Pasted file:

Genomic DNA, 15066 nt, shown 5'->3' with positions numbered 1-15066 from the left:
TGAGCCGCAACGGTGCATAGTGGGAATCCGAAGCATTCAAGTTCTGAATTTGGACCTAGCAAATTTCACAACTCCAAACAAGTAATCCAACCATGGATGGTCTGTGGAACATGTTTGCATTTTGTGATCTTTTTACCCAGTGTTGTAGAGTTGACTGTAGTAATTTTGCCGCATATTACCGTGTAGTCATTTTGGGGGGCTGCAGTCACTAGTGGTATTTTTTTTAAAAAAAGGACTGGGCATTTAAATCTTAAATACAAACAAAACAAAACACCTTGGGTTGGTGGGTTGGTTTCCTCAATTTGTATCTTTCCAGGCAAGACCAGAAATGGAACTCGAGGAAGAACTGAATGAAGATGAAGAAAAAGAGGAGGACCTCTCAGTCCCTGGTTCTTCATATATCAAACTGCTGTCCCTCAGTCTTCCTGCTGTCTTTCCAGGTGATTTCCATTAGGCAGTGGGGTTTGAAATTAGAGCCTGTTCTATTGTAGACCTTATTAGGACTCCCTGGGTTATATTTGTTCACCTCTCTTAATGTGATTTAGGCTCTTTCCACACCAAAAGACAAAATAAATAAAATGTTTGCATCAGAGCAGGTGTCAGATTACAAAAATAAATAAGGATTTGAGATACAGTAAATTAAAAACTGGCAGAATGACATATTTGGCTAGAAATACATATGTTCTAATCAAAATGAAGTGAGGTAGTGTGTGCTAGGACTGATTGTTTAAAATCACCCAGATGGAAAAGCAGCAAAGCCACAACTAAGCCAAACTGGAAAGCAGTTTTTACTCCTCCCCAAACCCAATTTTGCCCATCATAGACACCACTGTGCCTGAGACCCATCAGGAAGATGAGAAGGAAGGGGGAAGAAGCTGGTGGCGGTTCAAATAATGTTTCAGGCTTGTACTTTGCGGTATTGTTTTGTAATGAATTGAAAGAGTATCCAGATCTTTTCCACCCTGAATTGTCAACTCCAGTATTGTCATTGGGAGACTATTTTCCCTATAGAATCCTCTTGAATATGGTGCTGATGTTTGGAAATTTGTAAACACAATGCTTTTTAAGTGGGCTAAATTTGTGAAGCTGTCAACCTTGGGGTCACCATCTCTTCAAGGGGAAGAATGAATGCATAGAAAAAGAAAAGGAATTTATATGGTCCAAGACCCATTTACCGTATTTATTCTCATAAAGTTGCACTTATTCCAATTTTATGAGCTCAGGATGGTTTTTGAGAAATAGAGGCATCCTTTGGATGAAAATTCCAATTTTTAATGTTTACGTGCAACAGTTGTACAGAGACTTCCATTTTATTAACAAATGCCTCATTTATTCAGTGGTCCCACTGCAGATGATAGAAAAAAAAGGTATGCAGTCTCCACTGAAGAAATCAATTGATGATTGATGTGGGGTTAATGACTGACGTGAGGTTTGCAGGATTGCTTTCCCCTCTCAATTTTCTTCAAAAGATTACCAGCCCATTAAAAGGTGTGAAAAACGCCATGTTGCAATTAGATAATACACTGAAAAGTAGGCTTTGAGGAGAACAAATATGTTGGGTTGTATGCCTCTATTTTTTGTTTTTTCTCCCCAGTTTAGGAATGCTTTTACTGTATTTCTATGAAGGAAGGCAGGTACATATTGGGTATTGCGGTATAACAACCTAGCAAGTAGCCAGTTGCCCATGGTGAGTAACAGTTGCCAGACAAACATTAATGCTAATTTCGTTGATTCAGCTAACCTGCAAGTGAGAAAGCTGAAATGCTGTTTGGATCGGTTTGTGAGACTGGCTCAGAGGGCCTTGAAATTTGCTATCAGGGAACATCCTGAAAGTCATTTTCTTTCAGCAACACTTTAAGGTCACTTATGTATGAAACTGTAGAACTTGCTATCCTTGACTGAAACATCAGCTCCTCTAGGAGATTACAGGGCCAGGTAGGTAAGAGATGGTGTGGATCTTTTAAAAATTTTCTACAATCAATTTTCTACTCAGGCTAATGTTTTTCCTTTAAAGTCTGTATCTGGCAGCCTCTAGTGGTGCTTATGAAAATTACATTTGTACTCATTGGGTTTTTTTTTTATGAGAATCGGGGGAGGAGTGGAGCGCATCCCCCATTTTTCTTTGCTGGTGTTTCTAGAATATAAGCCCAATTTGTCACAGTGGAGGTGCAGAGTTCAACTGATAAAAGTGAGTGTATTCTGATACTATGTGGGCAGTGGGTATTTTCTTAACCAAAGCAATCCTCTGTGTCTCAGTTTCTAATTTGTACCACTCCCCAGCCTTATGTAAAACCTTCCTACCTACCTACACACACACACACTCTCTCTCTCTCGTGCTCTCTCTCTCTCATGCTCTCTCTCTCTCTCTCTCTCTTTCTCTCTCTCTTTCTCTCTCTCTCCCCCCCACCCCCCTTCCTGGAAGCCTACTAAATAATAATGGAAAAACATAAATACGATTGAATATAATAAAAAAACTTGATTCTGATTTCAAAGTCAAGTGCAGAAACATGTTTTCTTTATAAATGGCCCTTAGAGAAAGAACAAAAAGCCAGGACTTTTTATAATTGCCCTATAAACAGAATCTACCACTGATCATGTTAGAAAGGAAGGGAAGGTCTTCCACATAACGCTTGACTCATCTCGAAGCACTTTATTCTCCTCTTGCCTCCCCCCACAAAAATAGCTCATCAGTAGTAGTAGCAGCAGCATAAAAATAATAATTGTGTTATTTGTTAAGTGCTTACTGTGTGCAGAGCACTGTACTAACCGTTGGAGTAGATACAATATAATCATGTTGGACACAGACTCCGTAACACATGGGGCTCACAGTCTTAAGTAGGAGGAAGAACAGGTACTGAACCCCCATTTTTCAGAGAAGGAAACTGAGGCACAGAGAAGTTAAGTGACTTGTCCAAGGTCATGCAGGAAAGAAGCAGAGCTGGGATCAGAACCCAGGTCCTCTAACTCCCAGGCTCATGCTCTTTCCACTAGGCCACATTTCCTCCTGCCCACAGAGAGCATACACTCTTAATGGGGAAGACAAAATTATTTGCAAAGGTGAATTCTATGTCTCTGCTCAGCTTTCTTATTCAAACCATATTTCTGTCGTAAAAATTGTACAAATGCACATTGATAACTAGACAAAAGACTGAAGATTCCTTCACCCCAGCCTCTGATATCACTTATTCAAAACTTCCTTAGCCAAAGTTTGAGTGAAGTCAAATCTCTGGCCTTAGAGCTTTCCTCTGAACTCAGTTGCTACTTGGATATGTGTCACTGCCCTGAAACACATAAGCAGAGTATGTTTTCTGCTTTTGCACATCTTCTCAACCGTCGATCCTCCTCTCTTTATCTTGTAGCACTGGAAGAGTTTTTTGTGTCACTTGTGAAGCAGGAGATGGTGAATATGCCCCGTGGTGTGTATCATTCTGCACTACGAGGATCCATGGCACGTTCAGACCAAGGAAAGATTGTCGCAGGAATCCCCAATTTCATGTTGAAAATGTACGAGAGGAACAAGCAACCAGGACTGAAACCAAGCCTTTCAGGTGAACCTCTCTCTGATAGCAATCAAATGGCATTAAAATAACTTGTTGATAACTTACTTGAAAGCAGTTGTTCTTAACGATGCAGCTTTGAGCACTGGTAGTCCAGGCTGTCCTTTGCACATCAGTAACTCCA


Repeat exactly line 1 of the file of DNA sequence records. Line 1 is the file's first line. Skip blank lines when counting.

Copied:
Genomic DNA, 15066 nt, shown 5'->3' with positions numbered 1-15066 from the left: